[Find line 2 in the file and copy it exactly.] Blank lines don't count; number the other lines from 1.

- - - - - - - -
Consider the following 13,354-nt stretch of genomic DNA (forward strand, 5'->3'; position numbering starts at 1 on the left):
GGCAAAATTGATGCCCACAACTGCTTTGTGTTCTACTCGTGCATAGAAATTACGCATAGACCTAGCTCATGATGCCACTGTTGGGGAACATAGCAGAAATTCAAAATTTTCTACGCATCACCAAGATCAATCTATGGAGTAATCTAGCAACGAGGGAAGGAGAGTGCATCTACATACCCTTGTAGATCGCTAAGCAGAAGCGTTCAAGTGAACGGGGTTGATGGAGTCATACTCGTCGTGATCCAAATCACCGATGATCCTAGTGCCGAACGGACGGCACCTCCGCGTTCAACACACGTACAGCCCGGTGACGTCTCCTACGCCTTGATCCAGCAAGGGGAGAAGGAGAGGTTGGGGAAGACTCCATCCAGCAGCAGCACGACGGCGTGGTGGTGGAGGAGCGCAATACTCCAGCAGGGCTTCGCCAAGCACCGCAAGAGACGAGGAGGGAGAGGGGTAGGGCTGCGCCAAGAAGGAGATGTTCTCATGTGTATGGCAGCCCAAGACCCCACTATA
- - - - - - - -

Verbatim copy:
GGCAAAATTGATGCCCACAACTGCTTTGTGTTCTACTCGTGCATAGAAATTACGCATAGACCTAGCTCATGATGCCACTGTTGGGGAACATAGCAGAAATTCAAAATTTTCTACGCATCACCAAGATCAATCTATGGAGTAATCTAGCAACGAGGGAAGGAGAGTGCATCTACATACCCTTGTAGATCGCTAAGCAGAAGCGTTCAAGTGAACGGGGTTGATGGAGTCATACTCGTCGTGATCCAAATCACCGATGATCCTAGTGCCGAACGGACGGCACCTCCGCGTTCAACACACGTACAGCCCGGTGACGTCTCCTACGCCTTGATCCAGCAAGGGGAGAAGGAGAGGTTGGGGAAGACTCCATCCAGCAGCAGCACGACGGCGTGGTGGTGGAGGAGCGCAATACTCCAGCAGGGCTTCGCCAAGCACCGCAAGAGACGAGGAGGGAGAGGGGTAGGGCTGCGCCAAGAAGGAGATGTTCTCATGTGTATGGCAGCCCAAGACCCCACTATA